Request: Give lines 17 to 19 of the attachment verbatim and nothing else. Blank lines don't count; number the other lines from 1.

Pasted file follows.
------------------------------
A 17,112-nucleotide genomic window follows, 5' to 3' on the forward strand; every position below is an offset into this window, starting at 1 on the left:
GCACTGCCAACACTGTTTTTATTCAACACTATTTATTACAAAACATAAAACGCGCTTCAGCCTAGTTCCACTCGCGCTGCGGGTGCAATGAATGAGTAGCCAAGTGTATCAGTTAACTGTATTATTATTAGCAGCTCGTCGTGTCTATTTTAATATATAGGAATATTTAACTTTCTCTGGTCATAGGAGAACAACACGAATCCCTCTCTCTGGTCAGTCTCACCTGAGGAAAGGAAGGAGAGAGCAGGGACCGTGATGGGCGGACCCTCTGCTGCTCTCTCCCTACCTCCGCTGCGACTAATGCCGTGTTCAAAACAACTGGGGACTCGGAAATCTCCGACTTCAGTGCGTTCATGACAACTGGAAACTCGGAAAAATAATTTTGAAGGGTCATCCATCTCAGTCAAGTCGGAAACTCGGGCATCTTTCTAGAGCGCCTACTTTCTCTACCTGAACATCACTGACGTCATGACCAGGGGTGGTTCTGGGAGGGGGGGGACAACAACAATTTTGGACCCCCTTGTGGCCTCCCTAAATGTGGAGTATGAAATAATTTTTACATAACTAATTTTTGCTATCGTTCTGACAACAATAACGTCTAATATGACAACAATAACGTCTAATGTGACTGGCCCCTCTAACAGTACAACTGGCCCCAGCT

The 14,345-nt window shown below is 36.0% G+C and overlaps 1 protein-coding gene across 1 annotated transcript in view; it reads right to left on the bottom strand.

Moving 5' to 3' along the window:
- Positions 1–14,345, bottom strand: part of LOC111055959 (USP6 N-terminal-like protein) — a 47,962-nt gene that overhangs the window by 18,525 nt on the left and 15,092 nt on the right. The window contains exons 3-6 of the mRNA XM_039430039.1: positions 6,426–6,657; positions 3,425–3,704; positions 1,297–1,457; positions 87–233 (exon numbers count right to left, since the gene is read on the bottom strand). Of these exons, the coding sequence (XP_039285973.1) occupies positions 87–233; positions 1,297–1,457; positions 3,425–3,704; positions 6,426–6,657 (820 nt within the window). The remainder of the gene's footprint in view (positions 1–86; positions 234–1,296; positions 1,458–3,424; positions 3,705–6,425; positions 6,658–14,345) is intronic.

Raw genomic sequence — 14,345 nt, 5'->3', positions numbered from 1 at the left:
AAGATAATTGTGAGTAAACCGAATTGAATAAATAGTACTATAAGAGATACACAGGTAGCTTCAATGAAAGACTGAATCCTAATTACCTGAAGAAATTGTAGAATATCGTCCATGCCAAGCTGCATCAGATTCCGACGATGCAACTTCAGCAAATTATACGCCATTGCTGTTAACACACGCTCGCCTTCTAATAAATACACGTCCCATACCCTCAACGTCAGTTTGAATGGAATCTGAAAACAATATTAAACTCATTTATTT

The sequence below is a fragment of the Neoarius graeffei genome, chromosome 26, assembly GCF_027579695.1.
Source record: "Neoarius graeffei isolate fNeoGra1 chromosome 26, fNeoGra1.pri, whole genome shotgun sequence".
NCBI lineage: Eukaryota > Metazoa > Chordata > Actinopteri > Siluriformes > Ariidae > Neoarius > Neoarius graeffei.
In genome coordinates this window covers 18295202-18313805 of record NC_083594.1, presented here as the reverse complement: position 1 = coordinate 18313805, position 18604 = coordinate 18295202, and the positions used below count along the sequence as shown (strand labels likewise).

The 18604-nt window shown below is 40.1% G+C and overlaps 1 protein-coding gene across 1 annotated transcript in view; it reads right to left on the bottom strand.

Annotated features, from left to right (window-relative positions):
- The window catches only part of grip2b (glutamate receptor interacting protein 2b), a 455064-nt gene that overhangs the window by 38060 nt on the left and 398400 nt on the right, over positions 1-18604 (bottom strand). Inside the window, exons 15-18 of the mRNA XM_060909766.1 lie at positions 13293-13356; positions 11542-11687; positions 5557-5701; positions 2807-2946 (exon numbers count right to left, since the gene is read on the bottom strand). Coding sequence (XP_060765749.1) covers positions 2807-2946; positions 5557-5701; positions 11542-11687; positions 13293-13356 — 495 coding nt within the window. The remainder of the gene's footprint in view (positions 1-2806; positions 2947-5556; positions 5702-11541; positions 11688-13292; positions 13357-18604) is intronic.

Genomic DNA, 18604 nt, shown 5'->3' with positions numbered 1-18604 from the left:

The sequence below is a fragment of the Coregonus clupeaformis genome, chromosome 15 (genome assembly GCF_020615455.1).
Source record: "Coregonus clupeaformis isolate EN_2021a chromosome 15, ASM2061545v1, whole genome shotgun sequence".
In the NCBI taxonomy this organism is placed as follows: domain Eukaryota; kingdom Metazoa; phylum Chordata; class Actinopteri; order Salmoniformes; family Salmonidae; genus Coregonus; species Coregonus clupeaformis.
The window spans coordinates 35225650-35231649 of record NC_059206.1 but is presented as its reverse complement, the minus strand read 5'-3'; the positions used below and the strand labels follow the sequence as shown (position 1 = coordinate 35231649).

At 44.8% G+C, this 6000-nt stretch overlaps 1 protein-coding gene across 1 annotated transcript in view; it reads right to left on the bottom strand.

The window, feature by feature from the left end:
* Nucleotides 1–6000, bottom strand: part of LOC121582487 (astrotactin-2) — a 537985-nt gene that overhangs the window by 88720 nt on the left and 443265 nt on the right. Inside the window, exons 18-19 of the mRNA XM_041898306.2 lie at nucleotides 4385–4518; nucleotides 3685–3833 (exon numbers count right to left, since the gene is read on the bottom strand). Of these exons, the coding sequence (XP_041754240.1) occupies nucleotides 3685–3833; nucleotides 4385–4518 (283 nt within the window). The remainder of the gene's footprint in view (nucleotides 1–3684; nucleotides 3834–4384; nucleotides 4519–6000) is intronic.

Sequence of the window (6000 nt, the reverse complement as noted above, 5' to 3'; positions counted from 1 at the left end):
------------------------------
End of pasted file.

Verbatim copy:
Source record: "Coregonus clupeaformis isolate EN_2021a chromosome 15, ASM2061545v1, whole genome shotgun sequence".
In the NCBI taxonomy this organism is placed as follows: domain Eukaryota; kingdom Metazoa; phylum Chordata; class Actinopteri; order Salmoniformes; family Salmonidae; genus Coregonus; species Coregonus clupeaformis.
The window spans coordinates 35225650-35231649 of record NC_059206.1 but is presented as its reverse complement, the minus strand read 5'-3'; the positions used below and the strand labels follow the sequence as shown (position 1 = coordinate 35231649).